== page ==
These conditions contributed to Irish territory being used by KGB agents to intercept and send back coded messages detailing sensitive US military operations.

“There was also the suggestion that radio traffic here would not have been monitored as closely as in other countries,” said O’Keeffe.

So in September of that year, Garret Fitzgerald’s government received a tip-off that Russian spies were gathering intelligence and a US double agent was dispatched to Dublin to trick the spies into handing over information on the US military — in of all places south Dublin’s Stillorgan Shopping Centre.

Following ‘the sting’ officials notified Garret Fitzgerald who typically would have called on the Minister for Foreign Affairs, Peter Barry. But he was out of the country at the time.

And as the Minister of State for Foreign Affairs at the time, O’Keeffe was given the unprecedented task of expelling three diplomats on behalf of the government.

“It had never happened before to me,” he said. “It had never happened before in the history of the state!

“I remember getting a call from Garret’s office saying they wanted to see me urgently.

“When I got there, he told me that I’d a job to do straight away and that I was the man to do it. They were my riding instructions from Garret.” The diplomats the centre of the episode were Viktor Lipassov, his wife Evdokia and the First Secretary of the Soviet Embassy in Dublin, Guennadi Saline.

Up to that point the diplomats had built a reputation for socialising around Temple Bar more than covert intelligence gathering.

As the news leaked out, it was accompanied by speculation in the Irish media that the spies were linking up with the IRA in the North, and making contact with Russian submarines off the coast of Donegal.

In Dublin, O’Keeffe summoned the Mikhail Sobolev from the Soviet Embassy for a showdown.

“He came to the office in Iveagh House,” he said.

“And I used the term that the three people in question had been involved in unacceptable activities that ‘weren’t in accordance with standards expected of diplomatic staff’. And he would have known full well that that meant spying.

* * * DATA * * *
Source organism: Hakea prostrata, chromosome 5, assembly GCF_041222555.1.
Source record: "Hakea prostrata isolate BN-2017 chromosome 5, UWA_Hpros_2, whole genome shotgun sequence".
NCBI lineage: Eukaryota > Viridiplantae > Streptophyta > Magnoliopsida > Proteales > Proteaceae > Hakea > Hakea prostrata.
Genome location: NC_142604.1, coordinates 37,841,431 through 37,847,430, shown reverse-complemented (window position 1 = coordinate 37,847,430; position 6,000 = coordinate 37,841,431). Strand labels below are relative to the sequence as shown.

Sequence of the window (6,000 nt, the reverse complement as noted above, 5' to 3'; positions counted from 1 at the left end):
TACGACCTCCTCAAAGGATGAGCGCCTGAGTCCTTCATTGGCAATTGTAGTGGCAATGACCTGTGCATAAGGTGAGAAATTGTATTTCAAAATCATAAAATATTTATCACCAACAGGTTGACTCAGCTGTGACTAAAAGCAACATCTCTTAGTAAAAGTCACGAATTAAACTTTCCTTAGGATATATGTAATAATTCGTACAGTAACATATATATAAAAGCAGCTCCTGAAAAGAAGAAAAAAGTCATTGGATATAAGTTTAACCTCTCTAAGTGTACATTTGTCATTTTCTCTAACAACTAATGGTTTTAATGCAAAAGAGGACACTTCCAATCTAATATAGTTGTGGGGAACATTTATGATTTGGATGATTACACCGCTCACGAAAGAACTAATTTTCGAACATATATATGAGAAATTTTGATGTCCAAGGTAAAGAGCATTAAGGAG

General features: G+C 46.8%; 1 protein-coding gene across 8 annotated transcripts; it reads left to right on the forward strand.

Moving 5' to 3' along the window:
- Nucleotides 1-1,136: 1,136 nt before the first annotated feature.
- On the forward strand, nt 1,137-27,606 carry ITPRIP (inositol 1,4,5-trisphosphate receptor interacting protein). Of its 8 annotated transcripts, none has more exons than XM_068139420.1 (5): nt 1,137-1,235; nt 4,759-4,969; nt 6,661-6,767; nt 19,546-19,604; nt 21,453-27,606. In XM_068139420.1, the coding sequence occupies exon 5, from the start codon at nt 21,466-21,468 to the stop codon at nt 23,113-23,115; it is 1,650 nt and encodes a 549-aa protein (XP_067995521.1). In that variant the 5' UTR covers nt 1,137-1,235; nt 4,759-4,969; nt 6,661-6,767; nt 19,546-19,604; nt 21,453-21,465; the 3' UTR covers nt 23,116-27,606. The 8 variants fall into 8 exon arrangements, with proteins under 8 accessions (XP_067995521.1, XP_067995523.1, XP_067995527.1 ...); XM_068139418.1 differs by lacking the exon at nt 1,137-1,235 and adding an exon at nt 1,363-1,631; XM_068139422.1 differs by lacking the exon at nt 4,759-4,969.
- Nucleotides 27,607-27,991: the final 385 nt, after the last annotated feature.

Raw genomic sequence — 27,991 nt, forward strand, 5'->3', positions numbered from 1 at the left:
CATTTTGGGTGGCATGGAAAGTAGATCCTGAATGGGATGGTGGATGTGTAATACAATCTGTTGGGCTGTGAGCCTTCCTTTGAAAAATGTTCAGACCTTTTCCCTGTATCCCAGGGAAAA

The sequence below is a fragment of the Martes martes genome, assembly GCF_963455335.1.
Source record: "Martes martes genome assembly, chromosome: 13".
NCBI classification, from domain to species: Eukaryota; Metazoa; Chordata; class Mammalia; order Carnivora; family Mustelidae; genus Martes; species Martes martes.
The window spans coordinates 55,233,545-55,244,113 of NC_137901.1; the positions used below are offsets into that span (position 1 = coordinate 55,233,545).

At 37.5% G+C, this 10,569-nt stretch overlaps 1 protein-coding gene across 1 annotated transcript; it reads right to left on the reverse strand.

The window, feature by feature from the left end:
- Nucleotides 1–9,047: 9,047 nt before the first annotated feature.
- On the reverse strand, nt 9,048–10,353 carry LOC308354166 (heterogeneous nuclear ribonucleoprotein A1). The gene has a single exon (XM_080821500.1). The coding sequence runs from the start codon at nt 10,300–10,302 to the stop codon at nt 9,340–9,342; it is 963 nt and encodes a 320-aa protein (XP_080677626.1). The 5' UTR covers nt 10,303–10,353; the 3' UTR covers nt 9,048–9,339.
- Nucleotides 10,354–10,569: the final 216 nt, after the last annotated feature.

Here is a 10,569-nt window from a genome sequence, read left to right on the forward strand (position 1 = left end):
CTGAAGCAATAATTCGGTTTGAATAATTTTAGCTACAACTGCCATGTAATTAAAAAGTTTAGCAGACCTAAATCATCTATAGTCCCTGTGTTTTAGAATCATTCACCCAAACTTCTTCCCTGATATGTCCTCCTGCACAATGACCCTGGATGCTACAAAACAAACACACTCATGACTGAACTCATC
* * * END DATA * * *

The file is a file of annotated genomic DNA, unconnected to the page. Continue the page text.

“I remember him being very tough But if he was tough, I was equally tough.”

While the intense exchange played out in Dublin’s Iveagh House a bigger conversation had been playing out between the Irish Government and their US counterparts who disapproved of the Soviets use of Shannon as a refuelling pit stop for flights between Moscow and Fidel Castro’s Cuba.

By then Shannon was already a departure point for left-leaning Irish politicians from The Worker’s Party and The Irish Communist Party - both trying to build alliances with the Russians in Moscow.

But in O’Keeffe’s office in 1983, the exchange with Embassy official Mikhail Sobolev was exceptional for another reason other than the expulsion being a first with Soviet Union.

“I had also to make it clear that the wife was being expelled, not just because she was the wife of one of the diplomats” said O’Keeffe.

“Even though she was not a member of diplomatic staff, and they had quite big staff, she was directly involved in unacceptable activities and she herself was a KGB agent.

“I simply told him that I was delivering a message on behalf of the government of Ireland and that these three people were to be expelled. That was it - get ’em out!”

The story of Jim O’Keeffe’s 1983 expulsion of Russian Diplomats features in a new RTÉ Radio Documentary ‘Ireland and the KGB’ now available on RTÉ’s The Documentary on One website.